Vernon Corea mentioned in a Sunday Times Sri Lanka article on the famous Galle Face Hotel in Colombo

Radio Ceylon broadcaster Vernon Corea was recently mentioned in a Sunday Times Sri Lanka feature on the Galle Face Hotel in Colombo:

From 1864, it has seen it all

With one of Colombo’s legendary landmarks, Galle Face Hotel reopening its doors after a facelift, Vinusha Paulraj walks down its corridors from a dim distant past to modern times.

Lined by Dutch cannons strategically placed to ward off returning Portuguese fleets, the mile-long promenade by Colombo’s sea front was the favoured spot for the colonial gentry ‘to take in the air’.

The way it was: Galle Face Hotel in its early days

It was British Governor Sir Henry Ward who commissioned the Galle Face Green, as we know it, in the late 1850s. Earlier the Green had sprawled over a much larger expanse with horse races being held there until they were moved to Colombo’s Race Course in the early 1800s.

Like the Green it overlooks, Galle Face Hotel’s stately façade is an integral part of Colombo’s landscape and one that has morphed with time.

As the historic hotel last month proudly unveiled its refurbished interiors with the management’s vision focused on restoring some lost grandeur, one of the hotel’s newly installed resident historians Sandali Matharage walked us through from past to present.

A team of British entrepreneurs constructed the Galle Face Hotel on the Green’s Southern end in 1864 where a Dutch building housing ammunition for their cannons and the soldiers manning them had once stood.

Vintage touch: Torch lamps light the con servatory. Pix by Indika Handuwala

The Dutch structure called “Galle Face House” was completely torn down, says Matharage, and rising in its place was “What we call the Hotel’s North Wing” designed by renowned architect Thomas Skinner.

Prior to the Suez Canal’s opening in 1869, the hotel had only consisted of the North Wing but shorter travel times saw a greater influx of visitors brought in by the ships calling at Colombo and the “South Wing” was built in 1890 to meet this demand.

The verandah runs across the building’s length, opening up to an arrestingly regal pillared porch which has seen the likes of Rudyard Kipling, Pope John Paul II and Steven Spielberg pass through.

Where once horse-drawn carriages bearing the Galle Face Hotel crest drew up, today taxis wait outside the same low walls hoping for a guest in need of a quick ride.

Vintage photographs of the main entrance show some notable changes during the 1960’s -70’s. Glass panelled doors were replaced by thick wooden ones with ornate oriental carvings.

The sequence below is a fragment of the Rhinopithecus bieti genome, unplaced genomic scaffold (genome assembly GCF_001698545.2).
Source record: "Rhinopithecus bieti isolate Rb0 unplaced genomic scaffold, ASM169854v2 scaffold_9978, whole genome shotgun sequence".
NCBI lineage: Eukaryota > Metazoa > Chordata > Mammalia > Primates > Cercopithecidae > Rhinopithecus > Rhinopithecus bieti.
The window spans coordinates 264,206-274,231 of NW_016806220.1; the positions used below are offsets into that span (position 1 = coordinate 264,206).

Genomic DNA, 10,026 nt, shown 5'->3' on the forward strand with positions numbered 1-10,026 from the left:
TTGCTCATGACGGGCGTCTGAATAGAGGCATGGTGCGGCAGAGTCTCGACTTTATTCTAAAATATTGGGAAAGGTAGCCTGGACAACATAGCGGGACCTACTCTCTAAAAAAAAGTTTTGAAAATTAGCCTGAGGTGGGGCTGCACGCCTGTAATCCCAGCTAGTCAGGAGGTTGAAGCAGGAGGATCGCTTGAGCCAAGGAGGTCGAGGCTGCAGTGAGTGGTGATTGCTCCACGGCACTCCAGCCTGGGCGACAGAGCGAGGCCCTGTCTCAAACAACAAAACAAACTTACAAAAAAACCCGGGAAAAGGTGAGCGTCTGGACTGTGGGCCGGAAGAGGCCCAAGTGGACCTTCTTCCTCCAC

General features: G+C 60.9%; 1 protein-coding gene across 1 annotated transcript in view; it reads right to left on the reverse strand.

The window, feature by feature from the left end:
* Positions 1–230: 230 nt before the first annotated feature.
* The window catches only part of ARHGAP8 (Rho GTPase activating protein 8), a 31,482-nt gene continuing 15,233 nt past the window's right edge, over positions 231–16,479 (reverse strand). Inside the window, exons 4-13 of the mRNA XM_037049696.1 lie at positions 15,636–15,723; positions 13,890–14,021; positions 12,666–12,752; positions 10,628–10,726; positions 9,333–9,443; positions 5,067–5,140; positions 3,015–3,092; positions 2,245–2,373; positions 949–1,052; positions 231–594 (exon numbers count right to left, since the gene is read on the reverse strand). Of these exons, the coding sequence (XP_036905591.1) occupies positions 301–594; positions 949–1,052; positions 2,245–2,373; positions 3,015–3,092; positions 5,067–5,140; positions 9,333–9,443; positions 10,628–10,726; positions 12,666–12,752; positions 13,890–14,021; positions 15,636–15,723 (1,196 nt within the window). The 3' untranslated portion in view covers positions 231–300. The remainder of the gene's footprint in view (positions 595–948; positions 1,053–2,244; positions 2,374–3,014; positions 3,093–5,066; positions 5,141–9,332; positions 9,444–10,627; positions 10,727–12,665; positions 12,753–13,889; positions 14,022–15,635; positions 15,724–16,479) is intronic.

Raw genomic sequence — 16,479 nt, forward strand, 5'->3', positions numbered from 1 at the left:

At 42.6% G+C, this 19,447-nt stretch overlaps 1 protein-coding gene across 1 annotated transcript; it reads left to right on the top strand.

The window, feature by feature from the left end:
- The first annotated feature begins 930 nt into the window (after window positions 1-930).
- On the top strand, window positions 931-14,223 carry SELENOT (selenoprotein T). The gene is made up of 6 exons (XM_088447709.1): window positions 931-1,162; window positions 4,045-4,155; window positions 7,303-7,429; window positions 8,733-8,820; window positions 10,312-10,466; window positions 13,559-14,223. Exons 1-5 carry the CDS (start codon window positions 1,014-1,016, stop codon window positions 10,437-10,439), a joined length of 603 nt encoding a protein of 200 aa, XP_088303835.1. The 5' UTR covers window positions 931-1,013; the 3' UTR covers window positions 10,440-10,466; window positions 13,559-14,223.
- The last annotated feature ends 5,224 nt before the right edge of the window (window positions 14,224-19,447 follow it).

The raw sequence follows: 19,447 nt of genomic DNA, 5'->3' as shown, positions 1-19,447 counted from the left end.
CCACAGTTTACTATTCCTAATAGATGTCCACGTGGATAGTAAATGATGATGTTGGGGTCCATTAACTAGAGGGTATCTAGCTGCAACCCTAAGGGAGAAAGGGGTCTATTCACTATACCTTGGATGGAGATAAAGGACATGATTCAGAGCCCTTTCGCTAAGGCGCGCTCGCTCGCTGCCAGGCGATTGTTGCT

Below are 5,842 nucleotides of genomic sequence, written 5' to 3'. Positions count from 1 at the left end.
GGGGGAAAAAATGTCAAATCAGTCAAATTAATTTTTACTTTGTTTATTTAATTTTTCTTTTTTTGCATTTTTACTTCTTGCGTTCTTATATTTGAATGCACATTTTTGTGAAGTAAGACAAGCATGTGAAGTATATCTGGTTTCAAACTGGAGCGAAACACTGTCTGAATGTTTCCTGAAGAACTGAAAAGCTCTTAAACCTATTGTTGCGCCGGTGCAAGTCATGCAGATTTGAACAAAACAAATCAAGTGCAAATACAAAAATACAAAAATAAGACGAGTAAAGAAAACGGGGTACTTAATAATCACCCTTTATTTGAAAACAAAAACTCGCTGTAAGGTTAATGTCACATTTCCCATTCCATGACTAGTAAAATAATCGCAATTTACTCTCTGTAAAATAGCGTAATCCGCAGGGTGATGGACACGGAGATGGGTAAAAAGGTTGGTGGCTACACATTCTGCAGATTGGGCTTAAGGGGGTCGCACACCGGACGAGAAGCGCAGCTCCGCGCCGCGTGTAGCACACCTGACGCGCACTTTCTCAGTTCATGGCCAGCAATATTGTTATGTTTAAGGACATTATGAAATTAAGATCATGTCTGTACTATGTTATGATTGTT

If these walls could speak: The Coconut Room, now the Jubilee Room has witnessed many a rollicking party from yesteryear

The balustrade trimming a terrace over the porch was substituted by “something resembling tiles”.

“Originally there weren’t any majestic carved doors,” says Matharage explaining that in their place stood elegantly framed glass, with no local elaborations.

“There’s been significant streamlining of added frills which don’t seem evident in the few pictures of the hotel’s original interior. We have many pictures of the outside, but not as much of the inside.”

A colour photograph is how they discovered that the Galle Face Hotel was actually pink, Matharage says. The rosy hue owing to building materials used is now covered under layers of plaster.

Legendary parties are said to have been hosted in the “Coconut Room”. Famously known by that name in the early 1900s, the room had witnessed New Year’s Eve parties particularly during WWII that had even drowned out the sound of air raid sirens.

“Luckily it was just a drill and the band played on,” she smiles. In the 60’s the Coconut Room played host to talent searches like Radio Star Ceylon, hosted by Vernon Corea.

Local touch: Tissa Ranasinghe’s terracotta mural installed in 1970 now in full view at one end of the lounge

It was here that the Jetliners were discovered and the band went on to record their first album in the lobby. Minus dated tapestry trailing down from the skylight, today this space is called the Jubilee Ballroom.

No colonial hotel is complete without a grand ballroom. Before renovations guests could peer down into Galle Face Hotel’s grand ballroom from the balconies but these have now been sealed off to keep noise from echoing throughout the hotel.

Between the two renowned venues is what we’re told is “the Conservatory” which serves as an extended foyer to both ballrooms. Brass torch-like lamps resembling the original lamp-shades found in the dining room are new additions here.

Time has invariably muffled much that went on inside the Galle Face Hotel. Reports of a spa run by two sisters in one of the rooms, fail to mention where their establishment was in fact located.

Another shot in the dark for the staff was to assume records of a sport “enjoyed by both men and women” was a reference to croquet. Guests are soon to receive instructions on how to play the game as the hotel recently inaugurated its own “The Colombo Croquet Club.”